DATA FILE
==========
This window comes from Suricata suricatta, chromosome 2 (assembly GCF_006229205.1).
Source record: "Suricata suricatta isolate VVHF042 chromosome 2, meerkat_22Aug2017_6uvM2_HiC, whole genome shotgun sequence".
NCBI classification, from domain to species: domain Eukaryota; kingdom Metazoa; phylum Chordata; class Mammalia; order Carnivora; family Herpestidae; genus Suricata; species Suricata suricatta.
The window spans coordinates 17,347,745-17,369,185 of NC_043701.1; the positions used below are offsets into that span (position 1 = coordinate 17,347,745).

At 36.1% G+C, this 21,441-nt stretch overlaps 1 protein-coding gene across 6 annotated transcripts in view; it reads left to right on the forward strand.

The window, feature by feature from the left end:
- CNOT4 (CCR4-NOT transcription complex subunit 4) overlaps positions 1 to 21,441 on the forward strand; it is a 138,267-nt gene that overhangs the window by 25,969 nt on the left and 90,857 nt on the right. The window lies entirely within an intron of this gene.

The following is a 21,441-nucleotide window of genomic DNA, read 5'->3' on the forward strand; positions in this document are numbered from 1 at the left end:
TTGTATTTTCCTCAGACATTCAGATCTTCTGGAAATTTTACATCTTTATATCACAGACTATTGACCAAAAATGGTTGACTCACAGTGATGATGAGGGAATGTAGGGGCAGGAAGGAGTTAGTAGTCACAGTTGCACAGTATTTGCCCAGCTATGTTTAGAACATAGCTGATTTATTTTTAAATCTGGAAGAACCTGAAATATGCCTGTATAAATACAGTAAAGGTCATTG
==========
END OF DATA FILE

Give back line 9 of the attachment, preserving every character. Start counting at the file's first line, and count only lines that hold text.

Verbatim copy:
TTGTATTTTCCTCAGACATTCAGATCTTCTGGAAATTTTACATCTTTATATCACAGACTATTGACCAAAAATGGTTGACTCACAGTGATGATGAGGGAATGTAGGGGCAGGAAGGAGTTAGTAGTCACAGTTGCACAGTATTTGCCCAGCTATGTTTAGAACATAGCTGATTTATTTTTAAATCTGGAAGAACCTGAAATATGCCTGTATAAATACAGTAAAGGTCATTG